EWWNP means Exploring Wild and Wonderful Number Patterns Created by Yourself! Investigate what happens if we create number patterns using some simple rules.
Find a great variety of ways of asking questions which make 8.
If you had any number of ordinary dice, what are the possible ways
of making their totals 6? What would the product of the dice be
1) Can you draw a straight line across the
centre of a clock face so that the numbers on both sides of the
line have the same total? Can you do this another way?
Andy, Courtney, Lukas and others solved this
by looking at the sum of the numbers on the clock face, and then
trial and error. Lauren writes;
A group from Archers Court in Dover solved the
problem using an algebraic method. This method also helps the
second question, on whether there is another solution.
2) Can you draw two lines (like the hands of
the clock) to divide the clock face so that the total of the
numbers on one side of the lines is twice the total on the other
side? Can you do this in another way?
Junnrui Hu wrote;
3) Can you divide the clock face so that that
the total on one side of the lines is five times more than the
total on the other side? Can you do this in another way?
Harry from the Beacon School solved this using
an algebraic method.
4) Can you draw two lines to divide the
numbers so that the total of the numbers on each side of the lines
are both multiples of six? In how many different ways can you do
Lily and Amy from Bow Brickhill School solved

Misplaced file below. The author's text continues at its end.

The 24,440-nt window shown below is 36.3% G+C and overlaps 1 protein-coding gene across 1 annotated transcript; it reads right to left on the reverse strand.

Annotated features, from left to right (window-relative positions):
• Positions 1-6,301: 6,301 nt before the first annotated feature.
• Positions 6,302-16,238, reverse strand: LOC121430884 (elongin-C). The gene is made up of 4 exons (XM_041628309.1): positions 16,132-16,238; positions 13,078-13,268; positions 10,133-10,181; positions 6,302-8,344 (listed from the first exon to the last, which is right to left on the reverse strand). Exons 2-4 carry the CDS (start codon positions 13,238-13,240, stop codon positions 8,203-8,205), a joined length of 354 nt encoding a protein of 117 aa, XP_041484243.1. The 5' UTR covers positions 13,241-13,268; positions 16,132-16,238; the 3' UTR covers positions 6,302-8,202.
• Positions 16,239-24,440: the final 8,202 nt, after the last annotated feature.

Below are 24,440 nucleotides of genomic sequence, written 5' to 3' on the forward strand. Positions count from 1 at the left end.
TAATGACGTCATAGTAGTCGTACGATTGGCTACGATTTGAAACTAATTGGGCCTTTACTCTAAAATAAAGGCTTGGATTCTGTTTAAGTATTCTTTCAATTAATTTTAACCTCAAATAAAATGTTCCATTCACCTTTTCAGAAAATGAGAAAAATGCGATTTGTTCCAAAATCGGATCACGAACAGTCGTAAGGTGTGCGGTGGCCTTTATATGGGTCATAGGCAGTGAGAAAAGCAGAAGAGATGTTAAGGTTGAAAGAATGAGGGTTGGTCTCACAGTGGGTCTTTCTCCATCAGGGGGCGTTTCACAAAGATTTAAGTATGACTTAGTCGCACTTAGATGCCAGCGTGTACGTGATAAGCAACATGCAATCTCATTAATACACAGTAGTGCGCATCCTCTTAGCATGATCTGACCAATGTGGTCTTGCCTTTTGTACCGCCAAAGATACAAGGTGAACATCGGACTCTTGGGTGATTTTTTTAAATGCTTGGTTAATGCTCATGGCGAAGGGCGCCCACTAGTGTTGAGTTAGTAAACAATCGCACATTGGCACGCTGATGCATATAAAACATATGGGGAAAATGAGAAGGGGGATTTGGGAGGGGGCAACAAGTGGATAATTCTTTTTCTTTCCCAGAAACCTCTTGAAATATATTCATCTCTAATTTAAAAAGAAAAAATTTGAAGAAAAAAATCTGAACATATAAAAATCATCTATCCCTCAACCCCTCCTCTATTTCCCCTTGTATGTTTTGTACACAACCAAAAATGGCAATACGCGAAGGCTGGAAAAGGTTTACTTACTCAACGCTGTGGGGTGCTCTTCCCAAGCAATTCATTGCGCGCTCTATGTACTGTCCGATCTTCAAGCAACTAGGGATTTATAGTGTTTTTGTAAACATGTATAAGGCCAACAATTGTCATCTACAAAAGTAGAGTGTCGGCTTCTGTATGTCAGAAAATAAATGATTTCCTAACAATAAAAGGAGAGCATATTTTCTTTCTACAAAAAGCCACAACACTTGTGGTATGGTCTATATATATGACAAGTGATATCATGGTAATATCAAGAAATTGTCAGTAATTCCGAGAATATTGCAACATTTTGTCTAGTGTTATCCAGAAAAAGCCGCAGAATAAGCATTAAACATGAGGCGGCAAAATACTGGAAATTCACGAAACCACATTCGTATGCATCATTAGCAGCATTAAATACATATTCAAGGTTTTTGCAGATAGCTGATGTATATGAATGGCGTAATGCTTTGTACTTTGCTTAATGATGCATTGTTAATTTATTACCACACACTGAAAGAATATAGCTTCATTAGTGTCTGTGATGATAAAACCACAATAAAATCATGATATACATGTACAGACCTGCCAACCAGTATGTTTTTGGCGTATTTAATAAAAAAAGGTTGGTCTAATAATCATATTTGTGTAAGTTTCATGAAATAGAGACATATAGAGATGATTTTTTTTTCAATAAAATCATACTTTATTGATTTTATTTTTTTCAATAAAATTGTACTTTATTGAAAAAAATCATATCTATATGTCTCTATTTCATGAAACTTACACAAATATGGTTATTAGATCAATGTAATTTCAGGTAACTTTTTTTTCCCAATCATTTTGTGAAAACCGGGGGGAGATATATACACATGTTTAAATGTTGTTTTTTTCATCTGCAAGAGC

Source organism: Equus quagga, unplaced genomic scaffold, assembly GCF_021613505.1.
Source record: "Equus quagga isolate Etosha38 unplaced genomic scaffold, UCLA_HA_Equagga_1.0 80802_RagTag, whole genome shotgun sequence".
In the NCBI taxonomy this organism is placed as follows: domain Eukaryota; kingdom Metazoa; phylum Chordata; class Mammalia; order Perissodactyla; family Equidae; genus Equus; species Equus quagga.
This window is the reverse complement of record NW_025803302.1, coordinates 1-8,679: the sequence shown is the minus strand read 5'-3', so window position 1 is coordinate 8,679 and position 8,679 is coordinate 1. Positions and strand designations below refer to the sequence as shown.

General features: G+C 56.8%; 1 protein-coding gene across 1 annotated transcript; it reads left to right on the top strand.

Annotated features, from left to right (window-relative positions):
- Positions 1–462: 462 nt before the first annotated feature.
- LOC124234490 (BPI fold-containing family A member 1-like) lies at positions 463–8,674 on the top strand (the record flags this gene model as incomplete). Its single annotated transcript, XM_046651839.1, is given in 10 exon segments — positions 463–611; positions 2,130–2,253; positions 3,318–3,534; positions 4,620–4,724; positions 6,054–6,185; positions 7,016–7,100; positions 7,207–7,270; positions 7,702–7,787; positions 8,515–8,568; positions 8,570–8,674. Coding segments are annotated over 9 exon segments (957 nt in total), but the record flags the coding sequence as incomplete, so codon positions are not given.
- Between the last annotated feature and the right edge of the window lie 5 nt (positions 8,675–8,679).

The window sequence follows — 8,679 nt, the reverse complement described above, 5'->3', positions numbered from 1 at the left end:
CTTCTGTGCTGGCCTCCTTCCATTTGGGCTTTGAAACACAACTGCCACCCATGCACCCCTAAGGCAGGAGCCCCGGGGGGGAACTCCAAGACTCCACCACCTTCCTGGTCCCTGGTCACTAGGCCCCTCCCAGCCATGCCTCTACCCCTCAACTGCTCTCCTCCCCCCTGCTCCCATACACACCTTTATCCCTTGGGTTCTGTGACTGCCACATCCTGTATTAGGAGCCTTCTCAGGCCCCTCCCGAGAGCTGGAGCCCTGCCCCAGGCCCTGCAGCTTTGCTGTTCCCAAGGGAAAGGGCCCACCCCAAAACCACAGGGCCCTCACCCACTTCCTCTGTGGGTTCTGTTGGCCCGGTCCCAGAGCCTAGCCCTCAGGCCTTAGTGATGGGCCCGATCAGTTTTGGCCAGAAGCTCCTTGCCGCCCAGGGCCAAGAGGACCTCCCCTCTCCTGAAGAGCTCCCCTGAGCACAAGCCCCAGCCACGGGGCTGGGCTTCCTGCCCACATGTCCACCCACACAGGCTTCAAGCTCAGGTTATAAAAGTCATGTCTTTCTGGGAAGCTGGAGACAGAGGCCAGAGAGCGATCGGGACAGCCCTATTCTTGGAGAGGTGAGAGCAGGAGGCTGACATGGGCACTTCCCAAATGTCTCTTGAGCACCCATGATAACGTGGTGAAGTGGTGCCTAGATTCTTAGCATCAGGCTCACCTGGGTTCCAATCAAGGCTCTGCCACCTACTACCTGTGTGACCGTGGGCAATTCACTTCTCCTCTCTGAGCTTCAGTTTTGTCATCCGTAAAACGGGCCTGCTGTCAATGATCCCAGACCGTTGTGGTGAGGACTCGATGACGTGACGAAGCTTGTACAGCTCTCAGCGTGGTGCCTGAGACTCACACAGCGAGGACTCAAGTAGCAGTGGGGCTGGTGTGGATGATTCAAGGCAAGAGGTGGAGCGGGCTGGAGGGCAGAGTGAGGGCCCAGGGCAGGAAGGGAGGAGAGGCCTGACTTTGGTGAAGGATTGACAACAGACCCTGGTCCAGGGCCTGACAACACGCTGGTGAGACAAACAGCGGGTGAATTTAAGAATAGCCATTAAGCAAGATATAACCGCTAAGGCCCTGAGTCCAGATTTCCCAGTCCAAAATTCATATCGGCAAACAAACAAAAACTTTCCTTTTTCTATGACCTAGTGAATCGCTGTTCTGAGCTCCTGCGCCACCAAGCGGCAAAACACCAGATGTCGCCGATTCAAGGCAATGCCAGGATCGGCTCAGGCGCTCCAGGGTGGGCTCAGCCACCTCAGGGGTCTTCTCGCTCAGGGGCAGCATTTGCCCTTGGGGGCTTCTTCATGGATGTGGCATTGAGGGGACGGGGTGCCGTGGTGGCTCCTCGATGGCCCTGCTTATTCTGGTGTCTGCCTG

this problem using a method of trial and error, by adding consecutive numbers until they totaled a
multiple of $6$. They found that $9+10+11+12=42 (7\times 6),
1+2+3=6 (1\times 6), 4+5+6+7+8=30 (5\times 6)$. Here they have
found three groups that sum to a multiple of six, so any
combination of these will work, say having the lines after
$8$ and after $3$, or after $8$ and after $12$, or after $12$ and
Susanna from St George's also used a trial and
error method to find several solutions.
5) Can you draw two lines so that the numbers
on each side add to a prime number? Can you do this in another
Junnrui Hu answers this;
Well done to Junnrui Hu for his excellent
answers, attempting every single question. Congratulations also to
Ian who solved every question using just his knowledge of
triangular and prime numbers.
The last question remains open to anyone who
wishes to investigate it, can you find any other interesting ways
to group the numbers on a clock face by drawing two lines?